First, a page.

Azimuthal averaging–reconstruction filtering techniques for finite-difference general circulation models in spherical geometry
When solving hydrodynamic equations in spherical or cylindrical geometry using explicit finite-difference schemes, a major difficulty is that the time step is greatly restricted by the clustering of azimuthal cells near the pole due to the Courant–Friedrichs–Lewy condition. This paper adapts the azimuthal averaging–reconstruction (ring average) technique to finite-difference schemes in order to mitigate the time step constraint in spherical and cylindrical coordinates. The finite-difference ring average technique averages physical quantities based on an effective grid and then reconstructs the solution back to the original grid in a piecewise, monotonic way. The algorithm is implemented in a community upper-atmospheric model, the Thermosphere–Ionosphere Electrodynamics General Circulation Model (TIEGCM), with a horizontal resolution up to in geographic longitude–latitude coordinates, which enables the capability of resolving critical mesoscale structures within the TIEGCM. Numerical experiments have shown that the ring average technique introduces minimal artifacts in the polar region of general circulation model (GCM) solutions, which is a significant improvement compared to commonly used low-pass filtering techniques such as the fast Fourier transform method. Since the finite-difference adaption of the ring average technique is a post-solver type of algorithm, which requires no changes to the original computational grid and numerical algorithms, it has also been implemented in much more complicated models with extended physical–chemical modules such as the Coupled Magnetosphere–Ionosphere–Thermosphere (CMIT) model and the Whole Atmosphere Community Climate Model with thermosphere and ionosphere eXtension (WACCM-X). The implementation of ring average techniques in both models enables CMIT and WACCM-X to perform global simulations with a much higher resolution than that used in the community versions. The new technique is not only a significant improvement in space weather modeling capability, but it can also be adapted to more general finite-difference solvers for hyperbolic equations in spherical and polar geometries.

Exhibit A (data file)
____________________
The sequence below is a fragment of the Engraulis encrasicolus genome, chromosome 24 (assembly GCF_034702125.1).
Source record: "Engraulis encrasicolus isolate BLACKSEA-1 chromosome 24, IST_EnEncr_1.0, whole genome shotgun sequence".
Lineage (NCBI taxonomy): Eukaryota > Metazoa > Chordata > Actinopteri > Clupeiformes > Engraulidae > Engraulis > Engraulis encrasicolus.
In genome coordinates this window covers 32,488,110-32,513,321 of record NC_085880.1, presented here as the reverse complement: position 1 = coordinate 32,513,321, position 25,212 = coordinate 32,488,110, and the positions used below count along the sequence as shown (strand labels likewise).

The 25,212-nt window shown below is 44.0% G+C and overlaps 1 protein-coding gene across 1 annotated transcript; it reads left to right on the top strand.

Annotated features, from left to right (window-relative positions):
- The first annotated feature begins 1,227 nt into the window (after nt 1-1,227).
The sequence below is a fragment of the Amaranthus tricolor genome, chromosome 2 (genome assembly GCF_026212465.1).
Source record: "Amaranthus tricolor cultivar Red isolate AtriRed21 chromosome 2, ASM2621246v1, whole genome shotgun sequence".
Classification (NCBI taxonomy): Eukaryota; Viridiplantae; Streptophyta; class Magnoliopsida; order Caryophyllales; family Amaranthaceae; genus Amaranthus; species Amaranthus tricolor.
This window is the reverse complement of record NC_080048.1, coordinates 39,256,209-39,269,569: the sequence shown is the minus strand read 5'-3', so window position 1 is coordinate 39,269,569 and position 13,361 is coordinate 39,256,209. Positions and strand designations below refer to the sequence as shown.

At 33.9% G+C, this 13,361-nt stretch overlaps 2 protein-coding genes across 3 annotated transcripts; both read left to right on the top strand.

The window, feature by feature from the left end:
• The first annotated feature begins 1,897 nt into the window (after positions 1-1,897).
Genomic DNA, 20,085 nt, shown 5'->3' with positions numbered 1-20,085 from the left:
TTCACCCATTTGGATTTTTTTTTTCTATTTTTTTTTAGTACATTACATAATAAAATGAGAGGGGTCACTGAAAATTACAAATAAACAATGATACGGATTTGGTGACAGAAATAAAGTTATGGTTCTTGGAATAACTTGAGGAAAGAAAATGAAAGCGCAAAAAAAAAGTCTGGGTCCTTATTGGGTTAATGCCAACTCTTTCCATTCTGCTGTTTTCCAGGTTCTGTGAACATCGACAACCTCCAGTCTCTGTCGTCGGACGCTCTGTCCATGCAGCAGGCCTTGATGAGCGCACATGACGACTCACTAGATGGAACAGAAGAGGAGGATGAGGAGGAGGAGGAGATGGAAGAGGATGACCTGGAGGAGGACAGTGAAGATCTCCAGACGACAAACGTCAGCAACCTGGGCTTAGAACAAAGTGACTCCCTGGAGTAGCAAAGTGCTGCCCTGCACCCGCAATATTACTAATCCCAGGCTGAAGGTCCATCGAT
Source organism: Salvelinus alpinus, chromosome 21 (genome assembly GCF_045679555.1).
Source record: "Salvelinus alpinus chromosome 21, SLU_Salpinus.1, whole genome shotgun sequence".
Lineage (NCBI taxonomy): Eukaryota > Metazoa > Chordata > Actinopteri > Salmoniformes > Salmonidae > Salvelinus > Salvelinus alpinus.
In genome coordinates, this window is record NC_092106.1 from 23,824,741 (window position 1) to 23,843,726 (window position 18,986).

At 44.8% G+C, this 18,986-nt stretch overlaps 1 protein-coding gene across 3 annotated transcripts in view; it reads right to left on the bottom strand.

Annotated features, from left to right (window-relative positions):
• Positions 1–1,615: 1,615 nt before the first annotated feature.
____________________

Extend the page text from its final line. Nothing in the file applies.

The ring average technique is adapted to solve the issue of clustered grid cells in polar and spherical coordinates with a finite-difference method.
The ring average technique is applied to develop a high-resolution TIEGCM and more complicated geoscientific models with polar and spherical coordinates as well as finite-difference numerical schemes.
The high-resolution TIEGCM shows good capability in resolving mesoscale structures in the ionosphere–thermosphere (I–T) system.